Informal firms prevail and preoccupy a dominant share of the economic activity in many developing countries. Yet, few attempts have been made to systematically integrate dominant theories of the firm with the empirical importance of informal enterprises. The purpose of this paper is to review established theories of the informal economy and the firm, and to explore potential for cross-fertilization to better understand the nature of the firm in the informal economy. We seek to convey two basic points: First, as informal economy firms vary in form, structure, and strategies, a systematic inquiry of their heterogeneous and idiosyncratic nature is warranted. Second, significant opportunities for future development research reside at the interface between existing theoretical explanations of the informal economy (dualistic, structuralist legal, and voluntarist theories) and dominant theories of the firm (contractual and competence theories). We discuss in detail three main themes for future development research seeking to understand informal economy firms: (i) Contract mechanisms and enforcement; (ii) Learning strategies; and (iii) Resource and capability development.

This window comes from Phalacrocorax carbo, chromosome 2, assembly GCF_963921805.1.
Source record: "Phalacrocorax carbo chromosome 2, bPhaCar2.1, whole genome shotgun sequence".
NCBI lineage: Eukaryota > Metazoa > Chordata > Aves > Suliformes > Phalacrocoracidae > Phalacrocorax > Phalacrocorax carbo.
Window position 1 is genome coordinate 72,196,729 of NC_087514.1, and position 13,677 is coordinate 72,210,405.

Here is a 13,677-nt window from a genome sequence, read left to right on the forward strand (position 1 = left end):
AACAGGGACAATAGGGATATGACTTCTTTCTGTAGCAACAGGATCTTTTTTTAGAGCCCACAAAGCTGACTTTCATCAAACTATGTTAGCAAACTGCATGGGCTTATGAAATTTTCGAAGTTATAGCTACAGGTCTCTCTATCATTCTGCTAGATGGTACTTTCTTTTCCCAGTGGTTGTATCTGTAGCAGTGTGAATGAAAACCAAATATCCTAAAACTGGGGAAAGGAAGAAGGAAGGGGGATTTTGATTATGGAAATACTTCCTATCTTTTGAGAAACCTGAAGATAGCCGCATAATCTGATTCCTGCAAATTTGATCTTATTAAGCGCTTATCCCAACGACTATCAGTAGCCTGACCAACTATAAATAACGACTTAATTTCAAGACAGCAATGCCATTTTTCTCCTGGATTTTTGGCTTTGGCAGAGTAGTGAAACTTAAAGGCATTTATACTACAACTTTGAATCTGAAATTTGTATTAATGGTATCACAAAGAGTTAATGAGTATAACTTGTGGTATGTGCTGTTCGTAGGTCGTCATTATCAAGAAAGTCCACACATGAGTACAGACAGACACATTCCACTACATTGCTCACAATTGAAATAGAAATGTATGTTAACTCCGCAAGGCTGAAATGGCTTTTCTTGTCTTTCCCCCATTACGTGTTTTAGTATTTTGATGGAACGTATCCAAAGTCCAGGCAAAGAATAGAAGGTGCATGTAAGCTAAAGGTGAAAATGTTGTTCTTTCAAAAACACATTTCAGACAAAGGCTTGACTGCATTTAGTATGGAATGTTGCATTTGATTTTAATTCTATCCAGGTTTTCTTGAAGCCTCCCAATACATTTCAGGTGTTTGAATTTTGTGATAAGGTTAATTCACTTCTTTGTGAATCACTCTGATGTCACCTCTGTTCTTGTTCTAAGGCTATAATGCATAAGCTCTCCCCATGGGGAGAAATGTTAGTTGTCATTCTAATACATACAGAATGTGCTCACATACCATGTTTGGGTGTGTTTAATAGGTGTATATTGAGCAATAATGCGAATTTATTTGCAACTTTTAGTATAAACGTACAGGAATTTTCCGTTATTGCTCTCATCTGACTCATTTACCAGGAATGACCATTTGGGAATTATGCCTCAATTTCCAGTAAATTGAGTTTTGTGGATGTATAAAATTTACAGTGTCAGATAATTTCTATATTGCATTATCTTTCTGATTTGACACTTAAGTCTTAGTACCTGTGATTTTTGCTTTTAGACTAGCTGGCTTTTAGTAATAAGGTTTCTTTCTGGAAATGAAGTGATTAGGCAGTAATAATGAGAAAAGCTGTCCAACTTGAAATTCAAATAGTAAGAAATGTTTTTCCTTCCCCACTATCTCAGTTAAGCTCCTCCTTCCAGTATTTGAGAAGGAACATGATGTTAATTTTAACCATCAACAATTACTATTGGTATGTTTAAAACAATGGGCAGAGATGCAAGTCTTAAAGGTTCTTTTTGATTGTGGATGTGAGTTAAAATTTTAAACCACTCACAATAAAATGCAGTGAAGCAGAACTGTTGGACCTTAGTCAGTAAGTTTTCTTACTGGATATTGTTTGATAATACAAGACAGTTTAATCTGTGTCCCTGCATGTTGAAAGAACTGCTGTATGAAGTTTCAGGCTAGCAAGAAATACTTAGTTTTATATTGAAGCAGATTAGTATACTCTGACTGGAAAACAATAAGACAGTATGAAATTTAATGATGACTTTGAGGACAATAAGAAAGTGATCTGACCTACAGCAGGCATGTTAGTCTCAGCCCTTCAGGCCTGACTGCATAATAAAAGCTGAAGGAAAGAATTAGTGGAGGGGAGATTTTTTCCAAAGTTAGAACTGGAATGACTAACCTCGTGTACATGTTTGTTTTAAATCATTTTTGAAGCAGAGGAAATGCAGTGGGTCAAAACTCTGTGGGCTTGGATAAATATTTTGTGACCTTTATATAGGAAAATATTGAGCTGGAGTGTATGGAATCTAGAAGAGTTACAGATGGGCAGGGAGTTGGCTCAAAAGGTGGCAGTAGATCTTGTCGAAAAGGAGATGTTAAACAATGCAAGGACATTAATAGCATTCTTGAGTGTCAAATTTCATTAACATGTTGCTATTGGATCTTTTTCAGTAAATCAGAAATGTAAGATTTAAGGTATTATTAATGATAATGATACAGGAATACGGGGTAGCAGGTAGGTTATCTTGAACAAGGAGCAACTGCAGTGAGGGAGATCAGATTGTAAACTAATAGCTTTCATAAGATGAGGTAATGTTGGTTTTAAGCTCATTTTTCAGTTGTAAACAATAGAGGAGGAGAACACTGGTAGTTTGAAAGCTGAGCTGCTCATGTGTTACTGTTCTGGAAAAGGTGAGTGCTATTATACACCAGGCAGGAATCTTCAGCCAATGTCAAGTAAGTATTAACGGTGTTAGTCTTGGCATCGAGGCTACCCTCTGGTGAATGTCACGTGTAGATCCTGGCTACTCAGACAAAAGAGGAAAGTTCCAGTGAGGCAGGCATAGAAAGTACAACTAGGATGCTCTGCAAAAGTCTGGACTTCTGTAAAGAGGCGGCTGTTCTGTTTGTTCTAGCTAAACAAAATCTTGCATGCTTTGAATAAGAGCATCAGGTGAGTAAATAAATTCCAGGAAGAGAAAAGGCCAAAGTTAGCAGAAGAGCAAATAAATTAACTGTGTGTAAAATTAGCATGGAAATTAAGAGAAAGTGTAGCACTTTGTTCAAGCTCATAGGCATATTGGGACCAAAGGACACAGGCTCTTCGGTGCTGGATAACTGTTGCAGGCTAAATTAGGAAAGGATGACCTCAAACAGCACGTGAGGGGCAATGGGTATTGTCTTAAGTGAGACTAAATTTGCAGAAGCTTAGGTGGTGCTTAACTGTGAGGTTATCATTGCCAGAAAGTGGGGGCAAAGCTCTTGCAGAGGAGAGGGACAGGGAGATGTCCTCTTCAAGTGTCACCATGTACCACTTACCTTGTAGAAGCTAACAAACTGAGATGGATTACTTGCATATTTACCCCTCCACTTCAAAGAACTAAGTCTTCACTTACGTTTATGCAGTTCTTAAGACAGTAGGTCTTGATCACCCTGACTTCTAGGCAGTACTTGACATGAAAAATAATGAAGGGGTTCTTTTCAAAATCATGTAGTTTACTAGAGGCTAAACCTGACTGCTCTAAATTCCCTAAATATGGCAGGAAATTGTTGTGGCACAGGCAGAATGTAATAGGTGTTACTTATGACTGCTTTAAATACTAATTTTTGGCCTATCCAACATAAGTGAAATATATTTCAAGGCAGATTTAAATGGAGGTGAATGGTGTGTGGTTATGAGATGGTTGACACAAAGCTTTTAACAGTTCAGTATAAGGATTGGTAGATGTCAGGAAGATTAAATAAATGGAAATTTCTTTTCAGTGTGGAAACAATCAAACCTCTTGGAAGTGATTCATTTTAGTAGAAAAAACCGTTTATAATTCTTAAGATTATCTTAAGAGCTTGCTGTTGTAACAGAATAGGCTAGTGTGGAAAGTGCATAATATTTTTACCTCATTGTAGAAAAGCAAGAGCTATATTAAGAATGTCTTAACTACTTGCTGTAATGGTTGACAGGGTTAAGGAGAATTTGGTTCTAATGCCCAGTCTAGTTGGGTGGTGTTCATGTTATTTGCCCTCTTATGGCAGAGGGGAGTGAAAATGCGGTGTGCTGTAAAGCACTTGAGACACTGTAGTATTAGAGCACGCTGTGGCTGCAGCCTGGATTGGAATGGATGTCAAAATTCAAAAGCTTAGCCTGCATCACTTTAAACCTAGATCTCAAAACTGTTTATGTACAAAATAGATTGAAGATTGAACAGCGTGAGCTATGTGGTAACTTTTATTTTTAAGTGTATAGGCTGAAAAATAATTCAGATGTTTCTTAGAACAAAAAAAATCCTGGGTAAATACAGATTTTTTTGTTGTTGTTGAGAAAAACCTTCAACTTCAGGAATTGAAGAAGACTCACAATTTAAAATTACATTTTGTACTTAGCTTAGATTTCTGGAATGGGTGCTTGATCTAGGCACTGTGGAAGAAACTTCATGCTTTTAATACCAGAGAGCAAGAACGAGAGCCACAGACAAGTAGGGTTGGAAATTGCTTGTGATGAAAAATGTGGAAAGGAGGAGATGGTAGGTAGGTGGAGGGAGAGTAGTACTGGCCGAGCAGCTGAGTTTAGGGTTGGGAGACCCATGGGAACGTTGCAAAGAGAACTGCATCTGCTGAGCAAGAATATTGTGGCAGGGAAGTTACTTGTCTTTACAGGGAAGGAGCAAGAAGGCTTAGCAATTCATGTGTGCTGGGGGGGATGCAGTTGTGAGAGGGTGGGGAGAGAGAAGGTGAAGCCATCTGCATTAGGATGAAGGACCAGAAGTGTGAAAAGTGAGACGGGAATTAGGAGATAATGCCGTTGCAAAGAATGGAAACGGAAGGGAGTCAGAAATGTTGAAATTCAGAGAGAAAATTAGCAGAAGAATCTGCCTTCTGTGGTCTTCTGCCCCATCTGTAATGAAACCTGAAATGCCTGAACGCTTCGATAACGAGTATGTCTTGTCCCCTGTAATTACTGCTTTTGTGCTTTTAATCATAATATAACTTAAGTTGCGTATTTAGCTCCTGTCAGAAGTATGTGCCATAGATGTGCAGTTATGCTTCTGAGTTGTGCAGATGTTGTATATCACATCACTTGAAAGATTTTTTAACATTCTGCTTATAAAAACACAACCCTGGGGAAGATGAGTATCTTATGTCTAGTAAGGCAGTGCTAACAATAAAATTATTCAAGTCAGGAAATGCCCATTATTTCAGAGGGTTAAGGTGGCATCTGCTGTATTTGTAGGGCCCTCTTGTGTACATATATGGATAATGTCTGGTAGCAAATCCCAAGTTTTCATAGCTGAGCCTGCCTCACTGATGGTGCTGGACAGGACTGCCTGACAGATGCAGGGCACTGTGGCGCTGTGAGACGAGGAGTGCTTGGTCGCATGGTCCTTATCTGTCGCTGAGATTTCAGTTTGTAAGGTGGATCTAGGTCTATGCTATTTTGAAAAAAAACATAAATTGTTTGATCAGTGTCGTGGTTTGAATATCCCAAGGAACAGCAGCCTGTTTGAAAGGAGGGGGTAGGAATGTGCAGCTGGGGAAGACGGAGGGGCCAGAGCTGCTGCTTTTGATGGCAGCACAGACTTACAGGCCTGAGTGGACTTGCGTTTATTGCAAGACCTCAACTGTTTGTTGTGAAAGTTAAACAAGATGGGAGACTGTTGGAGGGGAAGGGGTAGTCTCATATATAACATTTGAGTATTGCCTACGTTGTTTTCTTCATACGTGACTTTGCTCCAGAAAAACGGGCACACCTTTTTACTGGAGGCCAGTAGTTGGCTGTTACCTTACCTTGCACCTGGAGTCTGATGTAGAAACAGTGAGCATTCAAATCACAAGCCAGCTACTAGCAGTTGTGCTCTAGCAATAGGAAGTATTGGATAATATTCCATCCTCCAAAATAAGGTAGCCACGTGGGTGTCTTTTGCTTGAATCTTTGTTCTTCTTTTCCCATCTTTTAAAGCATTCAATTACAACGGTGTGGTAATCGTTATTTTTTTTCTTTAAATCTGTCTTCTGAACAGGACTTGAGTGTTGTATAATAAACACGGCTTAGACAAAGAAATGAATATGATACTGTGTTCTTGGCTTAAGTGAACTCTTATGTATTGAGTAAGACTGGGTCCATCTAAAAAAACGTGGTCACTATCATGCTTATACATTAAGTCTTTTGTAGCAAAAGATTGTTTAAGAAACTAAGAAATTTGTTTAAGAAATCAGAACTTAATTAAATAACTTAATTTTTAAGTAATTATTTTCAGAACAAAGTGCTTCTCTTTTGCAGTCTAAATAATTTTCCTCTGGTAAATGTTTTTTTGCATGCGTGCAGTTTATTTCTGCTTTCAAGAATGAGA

Bibliographical notePublished online: 14 February 2022.
- Informal economy
- Theories of the firm
- Theories of informality
- Research agenda